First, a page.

Does It Really Matter?

A few weeks ago, my husband and I went to see the movie “The Imitation Game.”  It is the story of Alan Turing, a British scientist, cryptanalyst, and computing pioneer, and his development of a system to crack Nazi codes in order to  significantly shorten World War II.  It was both fascinating and brilliantly acted.  Benedict Cumberbatch’s Turing  breathtakingly transports viewers to another place and time.

As we processed through the movie over dinner, my husband (an engineer himself), said ,” He was a pretty quirky guy, wasn’t he?”  I shared my hunch that Turing’s portrayal was indicative of someone with Asperger’s Syndrome, reviewing the nuances that led me to that conclusion.

I became intrigued if my intuition was correct.  I spent the evening diving into blogs, websites, and eventually Autism activist sites, hoping to find the opinions of others. Although the term Asperger’s was not around during Turing’s life, I found there is great debate in the Autism community about the pros and cons of posthumous diagnostics.  Many were passionate about the danger of applying labels to someone who is not alive to interview or participate in the diagnostic process.  Others were equally vehement about the societal advantages of adding brilliant, world-altering people into the category of those living successfully with some form of autism.  Before I knew it, I’d spent several hours drawn into to the debate and reading link after link, comment after comment.

In the midst of the heated debate, one simple post made me freeze:

“Does it really matter?”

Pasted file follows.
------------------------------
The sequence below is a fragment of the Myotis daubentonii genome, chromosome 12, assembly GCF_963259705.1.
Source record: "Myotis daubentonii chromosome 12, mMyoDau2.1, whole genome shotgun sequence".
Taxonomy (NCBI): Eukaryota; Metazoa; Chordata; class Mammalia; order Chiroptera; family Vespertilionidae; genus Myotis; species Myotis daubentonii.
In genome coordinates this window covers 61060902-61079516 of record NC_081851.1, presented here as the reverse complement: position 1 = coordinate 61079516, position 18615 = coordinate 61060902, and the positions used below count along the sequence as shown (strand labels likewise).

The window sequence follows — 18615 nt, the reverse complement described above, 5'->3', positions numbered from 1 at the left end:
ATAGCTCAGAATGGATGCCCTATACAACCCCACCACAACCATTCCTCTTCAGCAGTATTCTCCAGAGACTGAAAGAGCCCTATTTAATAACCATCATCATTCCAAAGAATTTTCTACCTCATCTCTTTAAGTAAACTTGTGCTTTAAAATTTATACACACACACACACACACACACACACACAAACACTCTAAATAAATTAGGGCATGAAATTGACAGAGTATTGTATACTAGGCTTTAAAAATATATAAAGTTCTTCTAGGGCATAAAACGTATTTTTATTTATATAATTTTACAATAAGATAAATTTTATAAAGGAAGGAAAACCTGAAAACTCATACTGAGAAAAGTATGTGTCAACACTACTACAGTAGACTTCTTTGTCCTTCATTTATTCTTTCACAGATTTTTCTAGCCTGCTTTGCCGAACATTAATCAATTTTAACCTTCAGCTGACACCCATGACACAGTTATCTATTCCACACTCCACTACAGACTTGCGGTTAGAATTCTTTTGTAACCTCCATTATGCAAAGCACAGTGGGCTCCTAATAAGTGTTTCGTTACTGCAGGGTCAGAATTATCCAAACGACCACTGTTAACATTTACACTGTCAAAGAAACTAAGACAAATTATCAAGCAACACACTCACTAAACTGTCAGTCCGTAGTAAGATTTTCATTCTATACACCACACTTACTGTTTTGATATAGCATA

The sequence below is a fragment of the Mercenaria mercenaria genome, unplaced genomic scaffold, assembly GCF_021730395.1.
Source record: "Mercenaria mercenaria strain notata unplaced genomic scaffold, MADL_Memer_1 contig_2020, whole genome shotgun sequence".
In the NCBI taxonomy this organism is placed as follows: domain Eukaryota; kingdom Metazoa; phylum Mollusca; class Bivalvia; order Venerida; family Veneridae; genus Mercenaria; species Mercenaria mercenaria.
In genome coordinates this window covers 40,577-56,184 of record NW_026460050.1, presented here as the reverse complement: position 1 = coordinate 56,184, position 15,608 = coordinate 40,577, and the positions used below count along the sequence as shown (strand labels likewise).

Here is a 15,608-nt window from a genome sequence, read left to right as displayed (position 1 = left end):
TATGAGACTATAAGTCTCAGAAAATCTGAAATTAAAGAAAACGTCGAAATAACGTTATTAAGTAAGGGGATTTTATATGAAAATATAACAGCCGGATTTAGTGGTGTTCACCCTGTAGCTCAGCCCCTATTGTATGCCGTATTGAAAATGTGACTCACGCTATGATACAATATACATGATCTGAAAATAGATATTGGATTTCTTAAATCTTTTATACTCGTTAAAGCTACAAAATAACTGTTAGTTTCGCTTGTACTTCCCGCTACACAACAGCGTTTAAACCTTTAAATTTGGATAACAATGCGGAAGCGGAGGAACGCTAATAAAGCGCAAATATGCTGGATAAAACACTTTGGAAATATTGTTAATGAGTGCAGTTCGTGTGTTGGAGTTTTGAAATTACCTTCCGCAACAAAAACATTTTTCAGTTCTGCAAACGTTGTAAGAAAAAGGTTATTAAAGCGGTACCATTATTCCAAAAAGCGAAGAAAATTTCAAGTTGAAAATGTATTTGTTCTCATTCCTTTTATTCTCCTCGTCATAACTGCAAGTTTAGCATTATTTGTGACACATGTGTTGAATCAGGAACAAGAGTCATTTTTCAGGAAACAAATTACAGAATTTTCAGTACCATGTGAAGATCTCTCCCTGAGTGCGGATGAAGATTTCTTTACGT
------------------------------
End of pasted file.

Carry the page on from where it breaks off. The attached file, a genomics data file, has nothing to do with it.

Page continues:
I stopped dead in my tracks.  DID it really matter if Turing is considered to have been on the autism spectrum?  Of course not.  A posthumous diagnosis does not change who he was, the impact he had on our every day lives in terms of computer science, or his undeniable shortening of World War II.

It simply doesn’t matter.

So why had I spent hours digging, researching, reading?  Yes, it was out of curiosity, diligence, and an interest in the opinions of activists within the autism community, but I have to admit, ashamedly, that is was also part of my need to make sense of a highly unusual man.  It was my need to put things neatly in a box, tied with a bow.  I was disappointed in myself, quite honestly.  I try diligently to spend my days helping teachers, parents, children look outside of the box, to celebrate their uniqueness, to be empowered to find their own way,  and yet here I was, trying to fit someone nicely and neatly into a corner, giving a label some kind of power.

Shame on me.  I should know better.  Honestly, we all should.

It doesn’t matter.  Diagnosis don’t matter.  Yes, yes, they do help us answer questions, they can certainly help us obtain services, and quite often they can help us guide interventions.  But when it comes to understanding, TRULY understanding, a person, his or her traits, his qualities, her heart, a diagnostic label is a grossly insufficient way to tie things up.

Brilliant, funny, loving, tender, energetic….these are the words that matter.

Child.  Father.  Brother.  Sister.   Uncle.  Son.  These are the words that matter.

In the midst of our diagnosis-laden, therapy-heavy world, sometimes we need to stop, take a deep breath, and really focus on was DOES matter.  It is the true heart and soul of each individual,  the rare and unmatched gifts and talents we all bring to the table, that determine who we are in this world.

Last week I found myself in a psychologist’s office, meeting with a family with whom I’d just begun working.  This dedicated doctor was describing the past year, and began reciting the list of diagnosis that this tricky guy didn’t quite fit.  Not autistic.  Not ADHD.  Not bipolar.  She looked at me, obviously a bit distraught, and said, “I just can’t quite figure out his diagnosis!”

I took a deep breath, and simply replied, “Does it really matter?”

Leave a Reply

Fill in your details below or click an icon to log in: Logo

You are commenting using your account. Log Out /  Change )

Facebook photo

You are commenting using your Facebook account. Log Out /  Change )

Connecting to %s